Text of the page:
April 9, 2014:
How many Newbery winners have you read?
You could make a traditional list of all the Newbery Medal Award-winning Children's Books you've read, but there's something so satisfying when you check them off and get a final tally on this BuzzFeed quiz. Read more ...

March 28, 2014:
Middle Grade fiction is hot at 2014 Bologna Children's Book Fair

For the second year in a row, publishers are clamoring for middle-grade, reporters Publishers Weekly. "I’ve been coming [to Bologna] for 12 to 15 years, and I’ve never had as many European publishers asking for middle-grade," said Steven Chudney of the Chudney Agency. Read more ...

February 14, 2014:
Cybils Awards announced
Ultra by David Carroll (Scholastic Canada) wins the Cybil for middle grade fiction; Lockwood & Co: The Screaming Staircase by Jonathan Stroud (Disney Hyperion) wins for Speculative Fiction. Read more.

January 27, 2014: And the Newbery Medal goes to ...
Kate DiCamillo won the Newbery Medal for "Flora & Ulysses"; Rita Williams-Garcia won the Coretta Scott King Author award for "P.S. Be Eleven." Newbery Honor awards to authors Vince Vawter, Amy Timberlake, Kevin Henkes and Holly Black. For all the exciting ALA Youth Media Award News ... READ MORE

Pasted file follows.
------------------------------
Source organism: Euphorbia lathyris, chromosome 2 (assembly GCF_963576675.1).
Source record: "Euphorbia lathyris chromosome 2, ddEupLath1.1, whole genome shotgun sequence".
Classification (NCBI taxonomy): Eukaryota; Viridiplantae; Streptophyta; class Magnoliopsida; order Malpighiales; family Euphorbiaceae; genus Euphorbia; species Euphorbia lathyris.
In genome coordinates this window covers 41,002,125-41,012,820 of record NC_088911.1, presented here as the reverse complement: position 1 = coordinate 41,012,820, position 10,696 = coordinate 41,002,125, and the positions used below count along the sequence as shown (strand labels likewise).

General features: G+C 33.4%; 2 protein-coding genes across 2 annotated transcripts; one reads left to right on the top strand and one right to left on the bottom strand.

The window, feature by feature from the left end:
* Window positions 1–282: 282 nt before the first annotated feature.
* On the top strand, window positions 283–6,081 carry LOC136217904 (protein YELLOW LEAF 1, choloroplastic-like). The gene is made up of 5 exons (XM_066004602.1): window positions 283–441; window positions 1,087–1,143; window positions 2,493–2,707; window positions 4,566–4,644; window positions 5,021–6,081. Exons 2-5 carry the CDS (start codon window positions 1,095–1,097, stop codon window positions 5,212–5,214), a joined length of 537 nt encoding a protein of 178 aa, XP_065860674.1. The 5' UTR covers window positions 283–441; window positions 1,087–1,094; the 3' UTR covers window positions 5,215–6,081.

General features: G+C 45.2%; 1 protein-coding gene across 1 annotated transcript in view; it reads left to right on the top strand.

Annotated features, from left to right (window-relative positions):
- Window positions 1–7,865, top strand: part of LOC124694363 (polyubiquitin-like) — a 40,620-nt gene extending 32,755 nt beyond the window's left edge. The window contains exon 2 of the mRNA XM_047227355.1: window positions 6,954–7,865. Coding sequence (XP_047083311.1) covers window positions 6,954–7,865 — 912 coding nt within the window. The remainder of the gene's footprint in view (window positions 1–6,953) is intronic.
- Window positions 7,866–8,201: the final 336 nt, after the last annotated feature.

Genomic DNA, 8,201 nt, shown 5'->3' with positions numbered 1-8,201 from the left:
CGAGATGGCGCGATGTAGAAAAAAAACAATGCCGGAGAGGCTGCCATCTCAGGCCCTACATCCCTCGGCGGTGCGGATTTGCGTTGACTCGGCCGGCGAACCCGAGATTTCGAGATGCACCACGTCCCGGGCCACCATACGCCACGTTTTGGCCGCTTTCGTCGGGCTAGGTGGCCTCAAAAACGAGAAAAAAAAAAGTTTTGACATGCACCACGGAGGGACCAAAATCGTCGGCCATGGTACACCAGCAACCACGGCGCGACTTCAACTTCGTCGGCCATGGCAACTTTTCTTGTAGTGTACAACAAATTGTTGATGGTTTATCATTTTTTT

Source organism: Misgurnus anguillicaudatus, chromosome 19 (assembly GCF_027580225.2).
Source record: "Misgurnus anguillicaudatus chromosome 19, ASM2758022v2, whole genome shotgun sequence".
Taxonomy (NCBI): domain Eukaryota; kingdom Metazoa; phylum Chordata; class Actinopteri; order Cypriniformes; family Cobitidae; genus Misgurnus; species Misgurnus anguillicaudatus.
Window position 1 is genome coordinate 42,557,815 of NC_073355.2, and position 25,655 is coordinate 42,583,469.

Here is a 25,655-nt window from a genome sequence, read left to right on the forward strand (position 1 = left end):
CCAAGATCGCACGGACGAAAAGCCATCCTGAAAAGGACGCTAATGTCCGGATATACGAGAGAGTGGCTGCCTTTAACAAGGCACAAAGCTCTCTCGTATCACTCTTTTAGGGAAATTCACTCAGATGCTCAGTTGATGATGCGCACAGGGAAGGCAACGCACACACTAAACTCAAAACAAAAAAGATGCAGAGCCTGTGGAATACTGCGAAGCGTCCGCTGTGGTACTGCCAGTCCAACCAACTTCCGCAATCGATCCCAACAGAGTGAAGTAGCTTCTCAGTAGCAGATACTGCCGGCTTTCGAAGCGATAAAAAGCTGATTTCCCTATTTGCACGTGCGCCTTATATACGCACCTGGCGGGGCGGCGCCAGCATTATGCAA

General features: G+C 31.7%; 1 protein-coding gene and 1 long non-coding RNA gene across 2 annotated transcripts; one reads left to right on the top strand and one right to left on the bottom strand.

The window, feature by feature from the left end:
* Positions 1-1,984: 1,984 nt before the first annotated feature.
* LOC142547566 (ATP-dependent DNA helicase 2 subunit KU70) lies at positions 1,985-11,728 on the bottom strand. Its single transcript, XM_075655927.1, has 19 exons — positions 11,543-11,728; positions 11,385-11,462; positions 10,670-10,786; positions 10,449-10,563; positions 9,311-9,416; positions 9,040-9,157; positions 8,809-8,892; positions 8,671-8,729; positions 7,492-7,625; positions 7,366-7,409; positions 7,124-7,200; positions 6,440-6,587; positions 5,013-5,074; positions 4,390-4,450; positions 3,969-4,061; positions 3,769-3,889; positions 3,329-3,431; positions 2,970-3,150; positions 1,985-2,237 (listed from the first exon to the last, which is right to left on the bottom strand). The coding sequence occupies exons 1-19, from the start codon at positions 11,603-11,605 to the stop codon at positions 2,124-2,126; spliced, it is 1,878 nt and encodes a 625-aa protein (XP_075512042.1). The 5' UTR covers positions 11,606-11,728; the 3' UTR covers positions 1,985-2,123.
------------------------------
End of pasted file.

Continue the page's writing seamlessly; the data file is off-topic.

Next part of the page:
November 12, 2013:
Vote in the GoodReads semifinal round

Readers' votes have narrowed the middle-grade semifinals down to 20 titles. Log in to your GoodReads account and vote for your favorite middle-grade (and in other categories, of course). Read more ...

November 9, 2013:
Publishers Weekly Top Children's Books of 2013

Middle-grade and young adult titles selected by the editors of Publishers Weekly as their top picks of the year. Let the season of "top ten books" begin! Read more ...

October 14, 2013:
Middle Shelf: Cool Reads for Kids debuts January 2014